By 2018, Brühl was able to parlay those high-profile roles in Inglourious Basterds, Rush, and Civil War into a starring vehicle on television. Looking to capitalize on the buzzy wave of prestige crime dramas, TNT’s The Alienist combines the macabre sensibilities of Mindhunter and Hannibal—if both shows were transported to New York’s Gilded Age. Brühl plays Dr. Laszlo Kreizler, the series’ titular alienist—an outdated term for a psychologist—hoping to build a psychological profile for what we now understand to be a serial killer. His lead performance on the series falls neatly into the Brooding Prestige Drama wheelhouse, with Kreizler treading through late-1800s New York resentful of the prejudices associated with his profession at the time. In scenes when his methods are questioned, Brühl conveys an understated arrogance, evoking a sense that Kreizler was a man born decades ahead of his time. But to his credit, Brühl never allows his character’s stubbornness and machismo to feel overexaggerated, an easy trap in prestige-inclined crime dramas. Most importantly, Brühl proves himself to be just as capable of helming a crime series as prominent A-listers on more traditional prestige networks. As undeniably entertaining as Matthew McConaughey as Rust Cohle ended up being, he resonates largely as a vehicle for memes when held up to a more authentic figure like Brühl’s Kreizler.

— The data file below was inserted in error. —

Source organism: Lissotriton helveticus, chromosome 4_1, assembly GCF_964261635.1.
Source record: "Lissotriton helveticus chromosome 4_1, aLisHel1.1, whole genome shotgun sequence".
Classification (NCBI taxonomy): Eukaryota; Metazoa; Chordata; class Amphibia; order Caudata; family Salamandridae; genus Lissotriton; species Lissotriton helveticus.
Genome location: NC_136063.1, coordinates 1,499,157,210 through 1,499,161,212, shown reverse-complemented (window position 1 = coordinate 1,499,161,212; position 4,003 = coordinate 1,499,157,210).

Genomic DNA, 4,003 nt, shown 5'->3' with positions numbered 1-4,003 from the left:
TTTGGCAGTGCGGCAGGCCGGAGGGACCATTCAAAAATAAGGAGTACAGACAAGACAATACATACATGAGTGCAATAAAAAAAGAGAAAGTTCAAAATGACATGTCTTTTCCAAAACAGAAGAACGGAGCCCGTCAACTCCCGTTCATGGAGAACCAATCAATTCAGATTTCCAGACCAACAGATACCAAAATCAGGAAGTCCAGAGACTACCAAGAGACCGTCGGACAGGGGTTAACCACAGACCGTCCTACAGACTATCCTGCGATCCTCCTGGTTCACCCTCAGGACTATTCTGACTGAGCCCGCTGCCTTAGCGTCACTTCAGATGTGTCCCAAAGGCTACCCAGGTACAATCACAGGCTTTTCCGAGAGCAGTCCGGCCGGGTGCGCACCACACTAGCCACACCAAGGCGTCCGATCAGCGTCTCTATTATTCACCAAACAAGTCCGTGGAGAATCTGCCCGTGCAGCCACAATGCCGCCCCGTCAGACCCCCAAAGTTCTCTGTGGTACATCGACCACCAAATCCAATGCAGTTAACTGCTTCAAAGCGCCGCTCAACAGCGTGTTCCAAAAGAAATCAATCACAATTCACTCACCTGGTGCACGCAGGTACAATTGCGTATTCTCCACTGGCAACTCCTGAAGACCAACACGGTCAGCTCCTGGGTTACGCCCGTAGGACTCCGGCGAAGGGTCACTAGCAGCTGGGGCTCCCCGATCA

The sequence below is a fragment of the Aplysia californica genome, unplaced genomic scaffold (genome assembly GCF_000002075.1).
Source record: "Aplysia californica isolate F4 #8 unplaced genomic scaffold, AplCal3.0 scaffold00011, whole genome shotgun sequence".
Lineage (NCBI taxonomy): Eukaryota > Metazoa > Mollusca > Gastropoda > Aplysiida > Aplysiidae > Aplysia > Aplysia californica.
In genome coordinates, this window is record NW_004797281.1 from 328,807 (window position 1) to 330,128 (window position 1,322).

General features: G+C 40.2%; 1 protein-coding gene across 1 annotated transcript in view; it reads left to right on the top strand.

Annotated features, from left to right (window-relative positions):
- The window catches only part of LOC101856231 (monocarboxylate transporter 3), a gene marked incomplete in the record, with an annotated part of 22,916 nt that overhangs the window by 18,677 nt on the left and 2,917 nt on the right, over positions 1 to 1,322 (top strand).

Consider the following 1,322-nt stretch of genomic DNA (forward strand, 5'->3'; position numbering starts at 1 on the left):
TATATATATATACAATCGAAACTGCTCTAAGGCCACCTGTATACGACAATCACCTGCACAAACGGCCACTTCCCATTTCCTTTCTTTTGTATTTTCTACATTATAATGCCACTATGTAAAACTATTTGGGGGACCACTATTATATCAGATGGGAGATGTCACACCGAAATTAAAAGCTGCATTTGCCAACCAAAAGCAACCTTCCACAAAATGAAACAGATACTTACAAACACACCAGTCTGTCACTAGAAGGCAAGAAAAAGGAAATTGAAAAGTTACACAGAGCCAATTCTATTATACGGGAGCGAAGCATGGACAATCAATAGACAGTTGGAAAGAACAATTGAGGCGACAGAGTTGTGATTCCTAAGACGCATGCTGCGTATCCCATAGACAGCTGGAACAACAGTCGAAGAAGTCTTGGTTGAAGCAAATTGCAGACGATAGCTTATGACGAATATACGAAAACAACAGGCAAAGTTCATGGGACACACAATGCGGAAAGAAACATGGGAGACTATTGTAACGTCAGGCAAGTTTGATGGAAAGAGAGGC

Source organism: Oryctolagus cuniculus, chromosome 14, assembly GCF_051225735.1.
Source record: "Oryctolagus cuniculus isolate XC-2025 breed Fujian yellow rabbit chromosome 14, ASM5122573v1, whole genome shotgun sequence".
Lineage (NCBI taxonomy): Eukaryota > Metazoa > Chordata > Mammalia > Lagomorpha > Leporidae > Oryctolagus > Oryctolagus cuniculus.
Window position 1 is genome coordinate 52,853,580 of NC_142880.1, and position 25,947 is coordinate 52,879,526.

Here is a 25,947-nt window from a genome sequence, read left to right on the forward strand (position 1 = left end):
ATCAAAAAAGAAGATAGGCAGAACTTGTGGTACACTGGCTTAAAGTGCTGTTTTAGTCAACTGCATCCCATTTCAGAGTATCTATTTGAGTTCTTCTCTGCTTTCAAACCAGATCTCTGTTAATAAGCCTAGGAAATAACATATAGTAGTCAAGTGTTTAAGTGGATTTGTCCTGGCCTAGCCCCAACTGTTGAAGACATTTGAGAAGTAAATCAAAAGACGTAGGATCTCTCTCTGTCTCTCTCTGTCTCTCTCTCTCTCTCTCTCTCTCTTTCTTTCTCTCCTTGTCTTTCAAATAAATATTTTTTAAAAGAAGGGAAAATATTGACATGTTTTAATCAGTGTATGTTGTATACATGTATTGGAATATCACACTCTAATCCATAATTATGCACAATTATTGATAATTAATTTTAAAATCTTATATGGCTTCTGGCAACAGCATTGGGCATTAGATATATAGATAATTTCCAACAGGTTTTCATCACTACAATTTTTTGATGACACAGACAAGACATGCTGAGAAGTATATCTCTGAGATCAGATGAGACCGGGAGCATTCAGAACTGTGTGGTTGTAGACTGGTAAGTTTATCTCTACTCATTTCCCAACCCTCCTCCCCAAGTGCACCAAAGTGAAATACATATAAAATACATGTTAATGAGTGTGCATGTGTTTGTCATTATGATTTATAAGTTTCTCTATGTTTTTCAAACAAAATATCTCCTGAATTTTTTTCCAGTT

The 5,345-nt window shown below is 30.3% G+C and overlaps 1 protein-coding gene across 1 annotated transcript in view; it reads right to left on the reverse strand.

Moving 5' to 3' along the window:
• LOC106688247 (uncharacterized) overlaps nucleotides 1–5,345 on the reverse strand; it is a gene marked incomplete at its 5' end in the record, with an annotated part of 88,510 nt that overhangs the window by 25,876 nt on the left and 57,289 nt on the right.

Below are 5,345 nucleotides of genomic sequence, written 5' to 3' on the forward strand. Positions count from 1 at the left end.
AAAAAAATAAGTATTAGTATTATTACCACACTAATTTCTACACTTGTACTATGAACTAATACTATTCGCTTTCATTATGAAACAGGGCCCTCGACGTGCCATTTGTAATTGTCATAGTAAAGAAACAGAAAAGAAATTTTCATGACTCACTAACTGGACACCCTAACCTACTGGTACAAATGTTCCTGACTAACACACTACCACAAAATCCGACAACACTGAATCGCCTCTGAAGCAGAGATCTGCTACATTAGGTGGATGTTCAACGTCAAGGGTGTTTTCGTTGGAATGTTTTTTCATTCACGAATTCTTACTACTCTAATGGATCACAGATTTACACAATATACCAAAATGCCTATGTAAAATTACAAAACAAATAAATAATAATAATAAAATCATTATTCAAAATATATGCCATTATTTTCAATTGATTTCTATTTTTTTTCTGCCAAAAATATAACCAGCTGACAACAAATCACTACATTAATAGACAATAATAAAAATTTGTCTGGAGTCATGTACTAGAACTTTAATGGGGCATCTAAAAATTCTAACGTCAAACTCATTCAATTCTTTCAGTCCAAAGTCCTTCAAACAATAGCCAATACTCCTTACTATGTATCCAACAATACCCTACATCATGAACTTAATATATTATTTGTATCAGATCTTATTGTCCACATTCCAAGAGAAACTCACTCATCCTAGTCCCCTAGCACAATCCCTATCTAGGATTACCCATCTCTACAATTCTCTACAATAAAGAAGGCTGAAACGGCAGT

The Falcon and the Winter Soldier probably won’t lead to any long-overdue accolades, but in Brühl’s second stint in the MCU, the actor is already leaving a memorable footprint. After being overshadowed by all the superpowered infighting in Civil War, Zemo and Brühl are thriving on the comparatively smaller stage of the Disney+ series. If there’s one thing Marvel fans can agree on about The Falcon and the Winter Soldier at its midway point, it’s that Helmut Zemo is stealing the show from Sam and Bucky. Time will tell whether Brühl gets as much of an opportunity to flex his muscles (and those sick dance moves) in the back half of the season, but it’s fitting that the actor is doing his Marvel character proud. After all, other than his fancy coat, what could Zemo love more than popping up in an Avengers team-up series and swiftly stealing the spotlight from under them?